This pvSCSI support with the scsifront and scsiback modules is based on the original pvSCSI code written by Fujitsu during the Linux 2.6 days. Other Xen changes for Linux 3.18 include an attempt to keep memory contiguous during PV memory setup, allowing front/back drivers to use threaded IRqs, support for large initial RAM disk images (initrd) from PV guests, and fixes for PVH guests with the upcoming Xen 4.5.
More details on the Xen Linux 3.18 changes via this pull request.
As anticipated, Andy Ritger of NVIDIA presented at XDC2014 in Bordeaux, France the company's plans to support alternative window managers beyond X11 when it comes to their Linux graphics driver. NVIDIA is working on some significant improvements to their closed-source Linux driver to support Mir and Wayland.
The US Air Force has the drones, but now the US Navy has autonomous boats that can steer themselves, patrol a zone, and take a hostile posture, whatever that means. It was just a matter of time until someone thought of having some kind of drones that could guard a fleet on the water. The US Navy was happy to oblige.
While Munich city council's decision to replace Microsoft software with open-source alternatives made headlines, it is one of a number of municipalities across Germany to make such a move.
Across Germany at the national and local level authorities are running Linux and open-source software. The German federal employment office has migrated 13,000 public workstations from Windows NT to OpenSuse, and a number of German ubran areas are using or in the process of switching to open-source software on the desktop, including Isernhagen, Leipzig, Schwäbisch Hall and Treuchtlingen.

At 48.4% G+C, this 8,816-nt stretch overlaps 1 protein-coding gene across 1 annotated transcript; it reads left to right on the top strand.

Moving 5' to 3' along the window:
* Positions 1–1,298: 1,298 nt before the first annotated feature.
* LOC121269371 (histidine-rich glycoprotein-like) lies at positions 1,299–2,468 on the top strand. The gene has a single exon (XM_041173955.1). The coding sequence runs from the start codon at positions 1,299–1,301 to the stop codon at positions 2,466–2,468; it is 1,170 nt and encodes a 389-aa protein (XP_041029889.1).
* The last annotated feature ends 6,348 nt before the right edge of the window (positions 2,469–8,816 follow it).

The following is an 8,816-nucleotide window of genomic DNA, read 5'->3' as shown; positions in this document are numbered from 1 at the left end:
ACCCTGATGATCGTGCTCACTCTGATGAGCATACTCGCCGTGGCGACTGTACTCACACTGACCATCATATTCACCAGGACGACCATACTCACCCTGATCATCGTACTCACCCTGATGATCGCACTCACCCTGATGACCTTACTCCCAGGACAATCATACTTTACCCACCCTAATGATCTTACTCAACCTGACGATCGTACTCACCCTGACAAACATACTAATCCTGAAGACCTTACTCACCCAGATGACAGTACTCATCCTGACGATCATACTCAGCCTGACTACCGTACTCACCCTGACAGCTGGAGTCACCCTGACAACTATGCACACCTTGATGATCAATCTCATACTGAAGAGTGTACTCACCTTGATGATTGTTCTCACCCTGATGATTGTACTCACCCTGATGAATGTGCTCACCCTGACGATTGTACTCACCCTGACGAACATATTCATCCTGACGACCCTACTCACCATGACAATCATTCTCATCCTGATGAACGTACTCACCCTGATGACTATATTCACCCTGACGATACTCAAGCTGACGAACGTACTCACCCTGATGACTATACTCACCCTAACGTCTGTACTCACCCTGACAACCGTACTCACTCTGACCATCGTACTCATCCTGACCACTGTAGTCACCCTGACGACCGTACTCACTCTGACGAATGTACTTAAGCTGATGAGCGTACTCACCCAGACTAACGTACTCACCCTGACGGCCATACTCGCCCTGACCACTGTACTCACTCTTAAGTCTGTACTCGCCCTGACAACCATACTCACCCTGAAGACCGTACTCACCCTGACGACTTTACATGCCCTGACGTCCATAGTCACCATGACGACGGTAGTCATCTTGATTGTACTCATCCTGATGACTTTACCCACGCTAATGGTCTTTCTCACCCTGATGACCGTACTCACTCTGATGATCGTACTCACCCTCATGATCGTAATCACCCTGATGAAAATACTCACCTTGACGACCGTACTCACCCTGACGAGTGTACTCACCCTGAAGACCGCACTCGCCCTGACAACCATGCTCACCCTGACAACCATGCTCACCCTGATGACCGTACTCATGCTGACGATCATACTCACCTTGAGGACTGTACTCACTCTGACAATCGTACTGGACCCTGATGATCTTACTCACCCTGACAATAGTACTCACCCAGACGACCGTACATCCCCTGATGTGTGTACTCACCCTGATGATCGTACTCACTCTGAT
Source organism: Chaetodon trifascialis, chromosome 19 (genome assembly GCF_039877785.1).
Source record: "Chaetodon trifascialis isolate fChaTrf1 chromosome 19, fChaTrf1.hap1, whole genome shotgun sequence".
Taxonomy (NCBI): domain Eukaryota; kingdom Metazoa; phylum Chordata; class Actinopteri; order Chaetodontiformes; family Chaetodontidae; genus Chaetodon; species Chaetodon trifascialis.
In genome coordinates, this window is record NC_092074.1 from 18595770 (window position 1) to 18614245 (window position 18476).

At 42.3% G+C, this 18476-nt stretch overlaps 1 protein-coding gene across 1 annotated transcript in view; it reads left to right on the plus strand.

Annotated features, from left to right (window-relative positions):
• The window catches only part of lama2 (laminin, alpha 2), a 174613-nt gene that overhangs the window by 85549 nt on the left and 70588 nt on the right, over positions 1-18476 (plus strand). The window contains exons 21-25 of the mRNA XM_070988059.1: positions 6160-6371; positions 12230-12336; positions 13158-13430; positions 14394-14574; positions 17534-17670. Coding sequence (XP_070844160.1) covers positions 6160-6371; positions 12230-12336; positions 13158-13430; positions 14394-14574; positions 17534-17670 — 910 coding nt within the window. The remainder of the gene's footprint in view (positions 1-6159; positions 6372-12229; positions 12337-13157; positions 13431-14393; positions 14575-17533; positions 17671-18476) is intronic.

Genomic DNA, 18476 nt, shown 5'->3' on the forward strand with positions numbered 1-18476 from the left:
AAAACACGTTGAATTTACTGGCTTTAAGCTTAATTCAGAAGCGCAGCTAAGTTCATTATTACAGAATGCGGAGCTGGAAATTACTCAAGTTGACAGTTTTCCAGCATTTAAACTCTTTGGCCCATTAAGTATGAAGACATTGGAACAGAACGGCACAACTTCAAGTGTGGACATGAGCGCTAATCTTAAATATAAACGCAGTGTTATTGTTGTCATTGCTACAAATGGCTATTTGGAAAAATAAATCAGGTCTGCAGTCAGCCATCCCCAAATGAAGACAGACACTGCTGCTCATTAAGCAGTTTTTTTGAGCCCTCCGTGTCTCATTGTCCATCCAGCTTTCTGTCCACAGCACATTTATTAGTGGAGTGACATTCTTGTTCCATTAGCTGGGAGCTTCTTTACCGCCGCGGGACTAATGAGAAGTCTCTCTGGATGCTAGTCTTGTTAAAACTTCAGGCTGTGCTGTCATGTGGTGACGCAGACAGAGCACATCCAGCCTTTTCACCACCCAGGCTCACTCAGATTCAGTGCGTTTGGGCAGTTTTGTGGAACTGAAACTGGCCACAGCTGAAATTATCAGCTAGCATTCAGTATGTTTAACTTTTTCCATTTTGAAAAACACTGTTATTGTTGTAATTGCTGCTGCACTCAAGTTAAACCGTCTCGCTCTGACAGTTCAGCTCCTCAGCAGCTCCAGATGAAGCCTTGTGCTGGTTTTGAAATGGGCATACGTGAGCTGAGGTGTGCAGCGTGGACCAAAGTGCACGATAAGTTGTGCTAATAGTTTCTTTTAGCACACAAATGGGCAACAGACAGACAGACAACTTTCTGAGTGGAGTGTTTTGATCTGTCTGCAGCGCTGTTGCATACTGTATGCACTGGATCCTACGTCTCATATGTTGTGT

Currently, dependencies and applications are installed into directories in /opt, and Listaller contains some logic to make applications find dependencies, and to talk to the package manager to install missing things. This has some drawbacks, like the need to install an application before using it, the need for applications to be relocatable, and application-installations being non-atomic.
Over at the Fedora Project, we recently released the alpha version of Fedora 21. (And if the rest of this is all tl;dr, no problem – skip right to the pre-release download page, and there you are.)
Looking for a silly code name like in previous years? Sorry to disappoint – this is the first release to be just called by its number. That's not all we're doing differently, though. Last year, Fedora reached its 10-year anniversary, and as went into our second decade, we decided to take a step back and reflect on what changes it will take to continue to be a leading Free and Open Source Linux distribution over the next ten years.
So, what's the big deal? Adobe has clearly shown it has zero interest in supporting our platform of choice. This is not new news. In fact, Reader hadn't been updated for Linux since May, 2013. And what about the rest of Adobe products? Need I say more? And Reader for Linux has been in a pathetic state for a long time (even the Windows version is a mess). There are also other, better alternatives for Linux (such as Evince and Ocular).
Following last month's release of Fedora 21 Alpha I played around with the GNOME Wayland session and shared my thoughts and ran some XWayland benchmarks. The Fedora Project Magazine has also now put the Fedora 21 gnome-session-wayland-session through its paces and delivered a brief write-up. In their write-up they cover a partial list of applications known to break under Wayland some shortcomings. They also do a brief overview of the Wayland architecture and other facts, if you've been living under a rock the past few years, or just not reading enough Phoronix.